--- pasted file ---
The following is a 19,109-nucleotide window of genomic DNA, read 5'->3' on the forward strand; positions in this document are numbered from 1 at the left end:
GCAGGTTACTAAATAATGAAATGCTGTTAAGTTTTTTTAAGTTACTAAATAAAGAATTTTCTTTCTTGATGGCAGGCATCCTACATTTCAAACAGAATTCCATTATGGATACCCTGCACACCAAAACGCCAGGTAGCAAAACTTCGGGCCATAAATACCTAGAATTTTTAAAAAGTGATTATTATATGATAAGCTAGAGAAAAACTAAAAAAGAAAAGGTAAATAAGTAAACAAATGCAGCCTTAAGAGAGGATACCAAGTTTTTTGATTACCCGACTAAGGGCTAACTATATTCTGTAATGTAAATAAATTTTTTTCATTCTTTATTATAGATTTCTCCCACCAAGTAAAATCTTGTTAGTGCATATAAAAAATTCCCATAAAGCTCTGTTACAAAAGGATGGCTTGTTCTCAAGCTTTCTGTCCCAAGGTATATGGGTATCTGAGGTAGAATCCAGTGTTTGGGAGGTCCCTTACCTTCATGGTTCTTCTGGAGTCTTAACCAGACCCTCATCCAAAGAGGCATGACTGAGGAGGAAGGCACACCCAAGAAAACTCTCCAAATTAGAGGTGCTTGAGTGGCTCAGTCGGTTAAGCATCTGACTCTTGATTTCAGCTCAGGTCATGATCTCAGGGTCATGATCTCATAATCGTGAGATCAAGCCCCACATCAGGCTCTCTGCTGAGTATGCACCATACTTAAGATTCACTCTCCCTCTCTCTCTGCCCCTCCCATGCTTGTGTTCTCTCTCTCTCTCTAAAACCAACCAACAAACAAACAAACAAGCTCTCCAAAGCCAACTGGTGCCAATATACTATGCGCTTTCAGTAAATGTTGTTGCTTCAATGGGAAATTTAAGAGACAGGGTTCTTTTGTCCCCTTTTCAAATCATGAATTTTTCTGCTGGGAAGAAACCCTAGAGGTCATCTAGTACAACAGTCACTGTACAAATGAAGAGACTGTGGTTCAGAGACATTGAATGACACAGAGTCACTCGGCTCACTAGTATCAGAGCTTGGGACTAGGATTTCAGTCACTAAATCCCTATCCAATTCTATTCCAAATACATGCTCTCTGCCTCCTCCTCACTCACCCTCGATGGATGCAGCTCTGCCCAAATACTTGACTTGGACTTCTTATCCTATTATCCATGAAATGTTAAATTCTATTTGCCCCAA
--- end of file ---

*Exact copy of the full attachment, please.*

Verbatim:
The following is a 19,109-nucleotide window of genomic DNA, read 5'->3' on the forward strand; positions in this document are numbered from 1 at the left end:
GCAGGTTACTAAATAATGAAATGCTGTTAAGTTTTTTTAAGTTACTAAATAAAGAATTTTCTTTCTTGATGGCAGGCATCCTACATTTCAAACAGAATTCCATTATGGATACCCTGCACACCAAAACGCCAGGTAGCAAAACTTCGGGCCATAAATACCTAGAATTTTTAAAAAGTGATTATTATATGATAAGCTAGAGAAAAACTAAAAAAGAAAAGGTAAATAAGTAAACAAATGCAGCCTTAAGAGAGGATACCAAGTTTTTTGATTACCCGACTAAGGGCTAACTATATTCTGTAATGTAAATAAATTTTTTTCATTCTTTATTATAGATTTCTCCCACCAAGTAAAATCTTGTTAGTGCATATAAAAAATTCCCATAAAGCTCTGTTACAAAAGGATGGCTTGTTCTCAAGCTTTCTGTCCCAAGGTATATGGGTATCTGAGGTAGAATCCAGTGTTTGGGAGGTCCCTTACCTTCATGGTTCTTCTGGAGTCTTAACCAGACCCTCATCCAAAGAGGCATGACTGAGGAGGAAGGCACACCCAAGAAAACTCTCCAAATTAGAGGTGCTTGAGTGGCTCAGTCGGTTAAGCATCTGACTCTTGATTTCAGCTCAGGTCATGATCTCAGGGTCATGATCTCATAATCGTGAGATCAAGCCCCACATCAGGCTCTCTGCTGAGTATGCACCATACTTAAGATTCACTCTCCCTCTCTCTCTGCCCCTCCCATGCTTGTGTTCTCTCTCTCTCTCTAAAACCAACCAACAAACAAACAAACAAGCTCTCCAAAGCCAACTGGTGCCAATATACTATGCGCTTTCAGTAAATGTTGTTGCTTCAATGGGAAATTTAAGAGACAGGGTTCTTTTGTCCCCTTTTCAAATCATGAATTTTTCTGCTGGGAAGAAACCCTAGAGGTCATCTAGTACAACAGTCACTGTACAAATGAAGAGACTGTGGTTCAGAGACATTGAATGACACAGAGTCACTCGGCTCACTAGTATCAGAGCTTGGGACTAGGATTTCAGTCACTAAATCCCTATCCAATTCTATTCCAAATACATGCTCTCTGCCTCCTCCTCACTCACCCTCGATGGATGCAGCTCTGCCCAAATACTTGACTTGGACTTCTTATCCTATTATCCATGAAATGTTAAATTCTATTTGCCCCAA